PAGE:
Being a fan of a series for so long that the characters who used to be older than you are now younger than you.
But they’re not really younger than me. Ron and Hermione are now 33 years old, Harry and Neville are 32 going on 33, Ginny is 31 going on 32, and Luna is either 31 or 32 (Rowling hasn’t said when her birthday is). They even have kids now.
#Being such a HUGE fan of a series that you consider its characters to be somewhere (happily) living their lives.
8. The Magic Begins: A scene you really wanted to be in the movies, but wasn’t.
Harry stared down at the commentator’s podium. Surely nobody in their right mind would have let Luna Lovegood commentate? But even from above there was no mistaking that long, dirty-blonde hair, nor the necklace of butterbeer corks…. Beside Luna, Professor McGonagall was looking slightly uncomfortable, as though she was indeed having second thoughts about this appointment.
This is one of the best moments in Quidditch, and one of my favorites as well. However, Zacharias Smith is a Hufflepuff. :)
It’s Ron’s 33rd birthday today. So here’s one of my favorite fan arts of him by one of my favorite artists, Marta.
Happy Birthday, Weasley King!
“Because if anyone deserves to be on a Chocolate Frog Card, it’s her.” Inspiration
“A phenomenon that shaped a generation.” — So true.
I wish J.K. Rowling would expound more (in a book or on Pottermore) about ancient magic in the Wizarding world. I want to know more about the creation of a Horcrux and the resurrection of a split soul. The graveyard scene in Goblet of Fire was one of the most hair-raising scenes in the whole story and I want more of that. But not simply that, not simply dark magic.
I want to know more about the blood protection Lily gave to Harry, about brother wands and Priori Incantatem, about wands in general and how they choose their wizards. I want to know about life debts, why Wormtail owed Harry one and Ginny didn’t when he saved both their lives. I want to know more about the Deathly Hallows and how the Peverell brothers really created them.
I wish there was a very large book simply about these things — the more mysterious aspects of the Wizarding world. While I can make up my own stories and explanations about them — what kind of fan would I be if I didn’t have my own head canon — I would still like to know J.K. Rowling’s views on these very interesting types of magic.
Basically… give us another book, J.K. Rowling!
Dracorex Hogswartsis: The Dragon King of Hogwarts
3.6 metres long, covered in spikes, with a long snout and a horned, demonic-looking skull… If you’re looking for a real dragon, the Dracorex Hogswartsis is about as close as you’re going to get. In 2004, a partial skull and four cervical vertebrae were discovered in South Dakota’s Hell Creek formation, and it was immediately recognised as a new addition to the paleontological record. It’s thought to belong to the plant-eating dome-headed Pachycephalosaur family, and yet the specimen is flat-headed. Classification is difficult because many Pachycephalosaurs only develop their head features as they mature, and so this might just be a juvenile, but it could also suggest that the dinosaur family tree was still evolving even towards the end of their era—the Dracorex hogwartsia roamed North America in the Late Cretaceous Period, 100–65 million years ago. The specimen was donated to the Children’s Museum of Indianapolis, where it was named Dracorex hogwartsia, meaning ‘Dragon King of Hogwarts’. “Dinosaurs are wonderful for getting kids to explore with their minds…and that’s where Ms. Rowling excels too,” says Dr. Bakker, curator of the Houston Museum of Natural Science. “Her books invite the reader to probe mysteries, solve riddles and learn the craft of fighting ignorance and evil.” In response, J.K. Rowling stated: “I am absolutely thrilled to think that Hogwarts has made a small claw mark upon the fascinating world of dinosaurs…I can’t help visualizing [the Dracorex] as a slightly less pyromaniac Hungarian Horntail.”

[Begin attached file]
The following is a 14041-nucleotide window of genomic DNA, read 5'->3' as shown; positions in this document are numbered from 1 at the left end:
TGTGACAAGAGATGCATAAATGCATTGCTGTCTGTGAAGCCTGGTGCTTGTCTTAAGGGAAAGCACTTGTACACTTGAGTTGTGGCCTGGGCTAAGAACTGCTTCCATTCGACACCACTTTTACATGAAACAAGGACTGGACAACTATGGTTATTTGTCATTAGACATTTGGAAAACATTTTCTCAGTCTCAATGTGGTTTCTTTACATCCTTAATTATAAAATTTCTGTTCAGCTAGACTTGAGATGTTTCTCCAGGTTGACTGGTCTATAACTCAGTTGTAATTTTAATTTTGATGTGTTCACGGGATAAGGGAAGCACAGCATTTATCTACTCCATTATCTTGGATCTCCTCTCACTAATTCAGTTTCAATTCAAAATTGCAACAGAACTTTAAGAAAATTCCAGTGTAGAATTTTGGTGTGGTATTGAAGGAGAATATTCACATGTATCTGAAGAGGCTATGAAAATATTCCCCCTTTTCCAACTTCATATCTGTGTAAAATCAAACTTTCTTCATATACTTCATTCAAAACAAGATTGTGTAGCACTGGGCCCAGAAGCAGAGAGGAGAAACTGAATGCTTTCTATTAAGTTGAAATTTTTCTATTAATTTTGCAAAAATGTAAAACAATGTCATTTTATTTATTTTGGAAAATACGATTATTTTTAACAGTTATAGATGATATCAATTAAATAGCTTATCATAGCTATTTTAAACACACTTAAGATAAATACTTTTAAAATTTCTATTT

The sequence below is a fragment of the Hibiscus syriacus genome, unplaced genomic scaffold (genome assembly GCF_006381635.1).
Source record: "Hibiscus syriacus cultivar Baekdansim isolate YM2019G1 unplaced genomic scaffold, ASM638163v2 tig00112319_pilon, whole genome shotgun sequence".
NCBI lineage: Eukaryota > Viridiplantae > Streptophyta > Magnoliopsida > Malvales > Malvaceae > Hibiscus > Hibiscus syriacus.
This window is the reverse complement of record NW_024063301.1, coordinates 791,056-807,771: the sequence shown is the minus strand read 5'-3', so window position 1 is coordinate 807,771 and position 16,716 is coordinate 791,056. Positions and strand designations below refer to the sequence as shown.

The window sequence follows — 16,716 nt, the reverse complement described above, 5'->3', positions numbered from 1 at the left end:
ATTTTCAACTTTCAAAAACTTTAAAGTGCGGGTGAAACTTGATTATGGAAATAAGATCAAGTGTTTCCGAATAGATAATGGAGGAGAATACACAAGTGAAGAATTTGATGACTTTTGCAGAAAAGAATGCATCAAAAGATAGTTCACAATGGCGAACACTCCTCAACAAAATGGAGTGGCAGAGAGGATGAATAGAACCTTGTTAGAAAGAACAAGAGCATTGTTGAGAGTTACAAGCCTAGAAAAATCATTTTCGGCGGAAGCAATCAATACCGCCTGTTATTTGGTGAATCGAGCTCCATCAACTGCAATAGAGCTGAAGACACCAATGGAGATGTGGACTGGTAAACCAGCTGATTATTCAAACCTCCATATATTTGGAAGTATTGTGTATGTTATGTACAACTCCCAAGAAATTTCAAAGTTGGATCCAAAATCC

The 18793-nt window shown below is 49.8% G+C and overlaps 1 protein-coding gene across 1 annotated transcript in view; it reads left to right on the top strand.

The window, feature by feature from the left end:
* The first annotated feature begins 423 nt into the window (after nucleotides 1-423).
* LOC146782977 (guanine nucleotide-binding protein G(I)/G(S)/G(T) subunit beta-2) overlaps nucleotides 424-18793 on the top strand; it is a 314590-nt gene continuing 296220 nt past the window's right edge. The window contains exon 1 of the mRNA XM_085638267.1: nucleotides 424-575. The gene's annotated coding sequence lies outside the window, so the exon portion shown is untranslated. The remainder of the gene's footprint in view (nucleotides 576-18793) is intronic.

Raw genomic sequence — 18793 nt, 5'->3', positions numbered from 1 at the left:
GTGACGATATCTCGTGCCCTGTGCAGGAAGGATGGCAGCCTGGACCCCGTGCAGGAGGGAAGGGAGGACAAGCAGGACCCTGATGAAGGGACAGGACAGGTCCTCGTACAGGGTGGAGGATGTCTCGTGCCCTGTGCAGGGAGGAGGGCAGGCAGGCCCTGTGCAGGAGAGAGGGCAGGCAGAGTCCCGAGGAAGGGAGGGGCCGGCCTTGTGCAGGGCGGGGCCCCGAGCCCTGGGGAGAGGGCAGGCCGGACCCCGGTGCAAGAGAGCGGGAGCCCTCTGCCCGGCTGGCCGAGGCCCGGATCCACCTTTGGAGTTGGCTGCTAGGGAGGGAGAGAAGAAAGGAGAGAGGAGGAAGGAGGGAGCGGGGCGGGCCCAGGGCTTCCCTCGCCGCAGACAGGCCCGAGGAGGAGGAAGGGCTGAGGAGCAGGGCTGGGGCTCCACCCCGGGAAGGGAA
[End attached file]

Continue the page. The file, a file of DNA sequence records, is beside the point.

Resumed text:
It is actually Dracorex hogwartsia, but awesome post nonetheless. :D
We who know can appreciate more fully what it means to be a book series. Books are (usually) paper and ink, yes, but the ink forms an image on our minds and informs our lives. What do we do when Harry Potter ends? The premise is faulty. Why would Harry Potter ever end? When in the history of human existence have well-considered words not left a mark? If reading is the gateway to compassion, if our power to imagine better is so linked to our ability to learn about that which we can’t experience ourselves, why do we discuss endings at all?
Put another way: Of course it has been in our heads, but why on earth should that mean it hasn’t been real?